Largemouth bass are present in all of the Interstate lakes in the central portion of Nebraska, with the exception of War Axe, which has been stocked with smallmouth bass.
Lakes with high densities of smaller bass include Windmill, Ft. Kearny, West and Middle Mormon Island, Kea Lake, Coot Shallows, and Sandy Channel No. 2.
Lakes that traditionally produce larger bass include Cheyenne, Windmill No. 1, Bassway Strip, Blue Hole West, and Sandy Channel No. 8. Most of the I-80 lakes have a 15-inch minimum length limit on black bass. Certain sites are catch and release only.
Birdwood, Fremont Slough, Cozad, West Brady and West Maxwell I-80 Lakes would be good choices for anglers interested in catching large quantities of largemouth bass but not large sizes.
Lakes that may offer a larger proportion greater than 15 inches and quantity of bass include Willow Island and East Hershey (C&R). Lakes such as Hershey and East Sutherland may offer a large proportion over 15 inches but not overall quantity.
Along the south central section of I-80 are lakes with high densities of bass, including the Windmill and Ft. Kearny Lakes, Middle Mormon Island, Kearney Interchange, North Kearney Reststop, Coot Shallows, Sandy Channel No. 2, Dogwood East, and West Cozad.
Lakes that traditionally produce larger bass include Cheyenne, Bufflehead, Blue Hole West, Sandy Channel No. 8, Willow Island, and Darr. Most of the I-80 lakes within the South Central District have a 15-inch minimum length limit on largemouth bass.
Exceptions to this include Mormon Island SRA, Cheyenne, West Wood River, War Axe, and Archway Lakes; which all have 21-inch minimum length limits. In addition, Kea West is designated as a catch and release only lake for all species.
Anglers are encouraged to practice catch and release on bass in the I-80 Lakes as they are easily over-harvested in these small lakes.
Nebraska has been blessed with a wide variety of fishing opportunities and just about every species of fresh water game fish thrives in its rivers, streams, lakes, ponds, and reservoirs. And, for the bass fisherman, both largemouth and smallies can be found in surprising quantities in all areas of the state.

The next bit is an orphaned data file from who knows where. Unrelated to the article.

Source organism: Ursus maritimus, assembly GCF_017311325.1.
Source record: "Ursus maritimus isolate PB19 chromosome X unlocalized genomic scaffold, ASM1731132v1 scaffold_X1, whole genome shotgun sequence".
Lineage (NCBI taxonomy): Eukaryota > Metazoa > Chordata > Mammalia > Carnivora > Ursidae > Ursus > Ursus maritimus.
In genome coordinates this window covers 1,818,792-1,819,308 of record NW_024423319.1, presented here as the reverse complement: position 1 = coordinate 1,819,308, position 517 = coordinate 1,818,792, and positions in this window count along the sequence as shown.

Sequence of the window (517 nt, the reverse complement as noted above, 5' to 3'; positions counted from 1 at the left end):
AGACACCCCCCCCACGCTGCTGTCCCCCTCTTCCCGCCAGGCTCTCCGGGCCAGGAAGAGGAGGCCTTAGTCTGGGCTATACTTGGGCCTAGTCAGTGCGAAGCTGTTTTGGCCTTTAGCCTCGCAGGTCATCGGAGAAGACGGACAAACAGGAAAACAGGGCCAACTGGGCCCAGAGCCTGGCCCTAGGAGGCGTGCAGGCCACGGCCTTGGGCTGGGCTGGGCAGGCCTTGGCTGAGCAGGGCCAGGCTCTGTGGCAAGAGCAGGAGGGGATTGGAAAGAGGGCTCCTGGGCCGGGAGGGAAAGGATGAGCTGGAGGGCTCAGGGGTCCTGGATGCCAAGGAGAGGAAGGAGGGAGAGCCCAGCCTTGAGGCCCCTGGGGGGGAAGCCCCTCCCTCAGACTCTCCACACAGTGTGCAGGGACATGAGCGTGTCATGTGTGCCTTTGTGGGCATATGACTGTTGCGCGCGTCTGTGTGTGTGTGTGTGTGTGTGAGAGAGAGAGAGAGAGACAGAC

While smallmouth bass are not abundant throughout the state they can be found in surprisingly good numbers in steadily flowing streams and rivers.
Smallmouth bass love rocks, where the insects and crayfish they prey on live. Look for these hard-fighting battlers around shoreline rip-rap, or on the downstream side of rocky riffles and rock bars. The fish usually will be holding behind large boulders, or in the deep pockets carved out by the current where they can easily ambush minnows, insects, or crayfish being swept downstream.
Since smallmouth bass are accustomed to eating small critters washed along by the river’s flow, scale your lure presentations down accordingly. Jig and minnow combinations work wonderfully, as do small spinners, shallow running plugs, and even night crawlers fished under a slip bobber and floated into likely bass ambush points.
Fly rod enthusiasts will score consistently with brightly colored streamer flies and bass hair bugs.
It may take a little scouting, but some trial and error effort will pay off in a list of quality fishing holes within easy, and affordable, driving distance of your home base.